We sball be sorry if our statements or remarks, should wound the feelings of such conscientious and pious dissenters, as we mention. But we believe that by appealing to their “COMMON SENSE" shall take from them ground of offence ; and even have their admission, that the exposure we make is called for by the outrages, of those who make dissent and conscience, the clokes for doings and sayings, which not only conscience properly so called, but even “ COMMON SENSE ", must warn them to be an offence in the sight of both God and Man. Indeed we are not without bope, that the more sound and thinking part of the Dissenters (instead of sympathizing, with those whom we endeavour to expose in the light) will be so disgusted with the outrages we shall state, that, seeing these fruits of dissent, they will begin to suspect that the tree is evil ; and will avail themselves of our invitation to take the lantern of “Common Sense," and faets and bistory, to examine the root.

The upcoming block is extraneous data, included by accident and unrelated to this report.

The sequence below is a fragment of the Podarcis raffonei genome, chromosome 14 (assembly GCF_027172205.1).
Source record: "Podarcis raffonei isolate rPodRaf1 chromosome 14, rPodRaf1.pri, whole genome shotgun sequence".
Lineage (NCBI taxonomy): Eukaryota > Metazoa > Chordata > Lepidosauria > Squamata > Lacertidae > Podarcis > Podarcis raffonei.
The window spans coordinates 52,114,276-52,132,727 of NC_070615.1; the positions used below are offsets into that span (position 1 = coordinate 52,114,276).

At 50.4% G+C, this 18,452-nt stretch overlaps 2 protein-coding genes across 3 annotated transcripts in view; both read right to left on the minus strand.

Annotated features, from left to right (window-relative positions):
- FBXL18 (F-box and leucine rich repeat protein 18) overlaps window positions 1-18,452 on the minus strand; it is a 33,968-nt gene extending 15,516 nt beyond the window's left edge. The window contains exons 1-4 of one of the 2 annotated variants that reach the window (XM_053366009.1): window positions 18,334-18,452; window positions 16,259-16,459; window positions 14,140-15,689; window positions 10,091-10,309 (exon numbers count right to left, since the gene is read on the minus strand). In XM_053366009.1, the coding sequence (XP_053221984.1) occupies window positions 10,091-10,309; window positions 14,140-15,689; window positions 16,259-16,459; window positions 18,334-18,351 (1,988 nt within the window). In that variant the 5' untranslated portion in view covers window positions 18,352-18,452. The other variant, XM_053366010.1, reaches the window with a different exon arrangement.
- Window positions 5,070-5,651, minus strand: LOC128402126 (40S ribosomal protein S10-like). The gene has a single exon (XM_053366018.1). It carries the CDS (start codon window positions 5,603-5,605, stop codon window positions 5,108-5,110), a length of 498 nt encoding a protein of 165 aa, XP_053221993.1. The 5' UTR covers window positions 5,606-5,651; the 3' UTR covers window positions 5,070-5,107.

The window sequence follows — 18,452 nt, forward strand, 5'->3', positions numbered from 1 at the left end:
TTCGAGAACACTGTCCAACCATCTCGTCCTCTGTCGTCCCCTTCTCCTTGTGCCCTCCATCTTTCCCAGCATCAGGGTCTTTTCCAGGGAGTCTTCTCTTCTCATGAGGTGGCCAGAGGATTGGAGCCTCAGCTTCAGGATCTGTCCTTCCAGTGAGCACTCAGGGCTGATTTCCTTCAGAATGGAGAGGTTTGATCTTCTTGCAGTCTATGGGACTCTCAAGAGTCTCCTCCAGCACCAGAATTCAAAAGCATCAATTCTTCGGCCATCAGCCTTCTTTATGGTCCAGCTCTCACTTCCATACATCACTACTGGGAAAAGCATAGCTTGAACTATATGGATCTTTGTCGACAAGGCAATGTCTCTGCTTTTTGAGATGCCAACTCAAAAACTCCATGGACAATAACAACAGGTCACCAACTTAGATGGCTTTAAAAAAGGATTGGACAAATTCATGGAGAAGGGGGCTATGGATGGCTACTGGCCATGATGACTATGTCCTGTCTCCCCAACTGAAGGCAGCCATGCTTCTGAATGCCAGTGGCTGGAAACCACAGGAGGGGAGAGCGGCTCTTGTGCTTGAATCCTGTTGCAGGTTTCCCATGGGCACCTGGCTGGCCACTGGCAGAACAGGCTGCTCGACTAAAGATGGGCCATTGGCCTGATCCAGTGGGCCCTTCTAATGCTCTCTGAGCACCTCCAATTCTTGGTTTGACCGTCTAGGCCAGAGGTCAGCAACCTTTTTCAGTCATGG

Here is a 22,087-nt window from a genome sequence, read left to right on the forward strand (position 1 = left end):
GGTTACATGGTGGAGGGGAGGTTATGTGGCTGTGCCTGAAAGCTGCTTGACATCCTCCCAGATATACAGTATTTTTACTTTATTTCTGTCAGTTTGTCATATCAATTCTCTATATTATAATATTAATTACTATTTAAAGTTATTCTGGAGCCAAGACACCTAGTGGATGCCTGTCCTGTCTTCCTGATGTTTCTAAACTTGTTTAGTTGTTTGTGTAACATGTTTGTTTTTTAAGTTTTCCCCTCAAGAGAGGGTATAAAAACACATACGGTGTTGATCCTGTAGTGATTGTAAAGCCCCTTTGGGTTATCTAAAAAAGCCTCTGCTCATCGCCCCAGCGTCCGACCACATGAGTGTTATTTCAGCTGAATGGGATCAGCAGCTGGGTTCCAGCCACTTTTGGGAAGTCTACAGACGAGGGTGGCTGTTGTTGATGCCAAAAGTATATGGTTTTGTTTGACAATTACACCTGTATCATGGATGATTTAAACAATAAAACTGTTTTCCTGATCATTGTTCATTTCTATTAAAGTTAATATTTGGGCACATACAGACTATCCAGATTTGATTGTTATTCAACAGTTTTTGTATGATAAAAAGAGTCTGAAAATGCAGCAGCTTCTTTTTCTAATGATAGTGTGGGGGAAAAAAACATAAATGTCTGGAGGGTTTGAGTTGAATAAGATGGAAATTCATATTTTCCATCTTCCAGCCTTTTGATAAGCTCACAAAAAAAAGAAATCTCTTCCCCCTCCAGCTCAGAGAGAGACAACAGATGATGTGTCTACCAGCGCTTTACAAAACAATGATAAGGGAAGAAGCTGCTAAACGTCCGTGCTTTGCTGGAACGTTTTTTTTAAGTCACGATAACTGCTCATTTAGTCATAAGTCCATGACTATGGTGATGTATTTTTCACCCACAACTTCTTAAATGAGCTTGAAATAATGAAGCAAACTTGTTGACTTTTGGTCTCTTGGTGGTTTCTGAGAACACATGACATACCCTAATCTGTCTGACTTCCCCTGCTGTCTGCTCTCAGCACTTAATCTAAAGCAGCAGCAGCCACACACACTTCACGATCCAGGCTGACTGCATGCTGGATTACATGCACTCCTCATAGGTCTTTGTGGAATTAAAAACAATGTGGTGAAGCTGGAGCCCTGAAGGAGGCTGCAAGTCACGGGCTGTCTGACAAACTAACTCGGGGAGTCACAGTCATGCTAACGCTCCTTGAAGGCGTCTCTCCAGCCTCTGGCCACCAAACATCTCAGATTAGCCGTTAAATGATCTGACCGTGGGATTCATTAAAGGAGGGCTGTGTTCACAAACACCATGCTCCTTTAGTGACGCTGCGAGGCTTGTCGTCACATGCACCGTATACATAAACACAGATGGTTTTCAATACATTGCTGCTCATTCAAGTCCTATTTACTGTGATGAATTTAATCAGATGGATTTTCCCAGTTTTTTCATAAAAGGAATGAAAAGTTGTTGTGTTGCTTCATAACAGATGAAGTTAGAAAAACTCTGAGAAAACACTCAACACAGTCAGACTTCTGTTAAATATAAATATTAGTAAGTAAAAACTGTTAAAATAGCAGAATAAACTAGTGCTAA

(From the Rev. Dr. Molesworth's Domestic Chaplain

Sermon XIX.)

“ We can adduce manifold instances of God Himself representing His own rule and superintendence over the world, by setting Himself before our imagination under the figure of the father of a family. By this figure He is pleased to picture to our feeble understandings His unwearied love, His universal providence, the dependence of all His creatures upon His wisdom and goodness. He places Himself before us in various offices; sometimes regulating, sometimes controlling, sometimes protecting, sometimes rewarding, and sometimes punishing. We have contemplated Him at large under the character of “the Father of our Lord Jesus Christ, of whom the whole family in heaven and earth is named.” At one time we have bim delineated as a father dividing bis patrimony, and giving his younger son a share; then receiving this foolish and prodigal, but penitent, wanderer back to the comforts of the home he had forsaken. We have also in that prodigal's return, a representation of the bappiness which the servants of a good master of a family enjoy. The son, in bis misery, remembers the abundance and comfort of which even his father's hired servants partake; he remembers, that they have e bread enough ;" and he returns bome to seek in that household the competence of that situation, which be finds, by sad experience, to be far preferable to the imaginary state of independence, by the weak visions of which be bad been deluded to wander from his family.